So the last time I did one of these was back in January 2017, and I decided to change things up to fit the “seasonal calendar” as many others in this industry do. That said, with the end of TI, comes my annual blog with my thoughts and reflections on the time that has passed. I think my main goal here this time, however, will be to try and make this actually somewhat short and readable, considering the last one was just a massive textwall.
Frankly speaking, since my last blog of this sort, nothing much has really happened, 2017 was pretty uneventful outside of Team Liquid winning TI7, and my experiences at ESL One Hamburg which can be found here. 2018, on the other hand, has brought on a whole host of other, somewhat newer experiences that might be more noteworthy in this blog.
Who Am I
I’m one of the writers over here at LiquidDota and one of the contributors to our now infamous TI8 Power Rank and I’m currently a law student studying at the University of Glasgow. That said, I’m, in fact, at this moment, on exchange in the University of Gothenburg for my third year of studies. On behalf of LiquidDota, I have attended ESL One Hamburg 2017 and ESL One Birmingham 2018, and majority of the content for both events was covered by myself along with ShiaoPi, thehexhaven, Julmust, and OmniEulogy. Keeping my fingers crossed that I’ll be in Hamburg again this year.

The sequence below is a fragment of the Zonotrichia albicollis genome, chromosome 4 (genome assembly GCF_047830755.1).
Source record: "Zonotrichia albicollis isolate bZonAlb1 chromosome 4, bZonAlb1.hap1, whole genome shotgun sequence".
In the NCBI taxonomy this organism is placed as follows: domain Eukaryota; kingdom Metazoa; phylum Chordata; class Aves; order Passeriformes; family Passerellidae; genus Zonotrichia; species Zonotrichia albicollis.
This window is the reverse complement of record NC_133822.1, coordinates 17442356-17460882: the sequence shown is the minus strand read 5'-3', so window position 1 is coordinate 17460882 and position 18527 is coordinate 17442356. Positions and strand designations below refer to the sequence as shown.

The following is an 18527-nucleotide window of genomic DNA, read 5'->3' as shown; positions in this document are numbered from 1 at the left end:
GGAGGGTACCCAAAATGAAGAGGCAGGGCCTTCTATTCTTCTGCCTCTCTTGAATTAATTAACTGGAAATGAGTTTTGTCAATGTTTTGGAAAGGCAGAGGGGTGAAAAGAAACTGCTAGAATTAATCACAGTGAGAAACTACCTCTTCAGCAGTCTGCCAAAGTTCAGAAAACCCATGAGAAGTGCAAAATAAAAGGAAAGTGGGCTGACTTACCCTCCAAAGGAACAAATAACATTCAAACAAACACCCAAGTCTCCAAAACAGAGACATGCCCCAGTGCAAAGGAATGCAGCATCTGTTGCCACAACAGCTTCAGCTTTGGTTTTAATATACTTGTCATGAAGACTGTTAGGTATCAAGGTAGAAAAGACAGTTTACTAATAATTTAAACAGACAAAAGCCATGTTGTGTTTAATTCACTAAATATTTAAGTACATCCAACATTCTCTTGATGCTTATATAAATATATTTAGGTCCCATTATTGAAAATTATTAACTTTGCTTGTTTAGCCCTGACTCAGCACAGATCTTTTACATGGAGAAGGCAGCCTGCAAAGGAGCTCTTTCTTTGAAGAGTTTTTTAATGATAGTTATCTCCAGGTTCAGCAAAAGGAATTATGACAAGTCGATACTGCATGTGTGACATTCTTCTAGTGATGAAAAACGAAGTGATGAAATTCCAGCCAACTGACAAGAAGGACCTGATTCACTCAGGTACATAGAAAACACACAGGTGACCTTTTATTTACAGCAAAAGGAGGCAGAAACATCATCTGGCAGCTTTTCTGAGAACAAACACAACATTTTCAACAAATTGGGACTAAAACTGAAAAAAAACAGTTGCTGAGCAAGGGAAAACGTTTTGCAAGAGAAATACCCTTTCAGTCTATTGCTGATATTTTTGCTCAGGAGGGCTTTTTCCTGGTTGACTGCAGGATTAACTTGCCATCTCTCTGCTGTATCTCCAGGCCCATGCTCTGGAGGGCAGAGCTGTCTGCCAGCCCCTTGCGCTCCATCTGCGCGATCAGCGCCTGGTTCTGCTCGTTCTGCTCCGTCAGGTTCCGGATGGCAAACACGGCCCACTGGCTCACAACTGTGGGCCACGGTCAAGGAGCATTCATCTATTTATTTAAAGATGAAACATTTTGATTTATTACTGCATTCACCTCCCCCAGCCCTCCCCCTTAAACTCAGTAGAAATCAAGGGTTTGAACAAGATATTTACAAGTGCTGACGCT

Real Life Stuff
As with others, I have mostly been shitposting and talking about much of this in the GD thread, and I would personally see it as a rather heinous crime to hamper readers with a whole lot of random information. Hence, a quick summary would have to suffice. I had a surprisingly better year in my studies this year, though I did work much harder compared to the last year, qualifying me for entry to honours and consequently, Erasmus exchange under my university and so, here I am in the beautiful city of Gothenburg for the next 9 months or so. My greatest challenge here so far is undoubtedly picking up the local language. The signboards, the products, the information, everything; everything is in Swedish. That being said, I’m actually quite excited to learn a new language on top of the other languages I’m already familiar with, setting myself up to be a polyglot.
Little else has really changed in my life but with this opportunity presented to me in the form of my exchange, I’m hoping to finally take some real action to improve my health (i.e. losing weight and exercising) especially with the inspiration that comes from reading about people’s experiences in taking those same actions.
Esports 2017-2018: How’d We Do?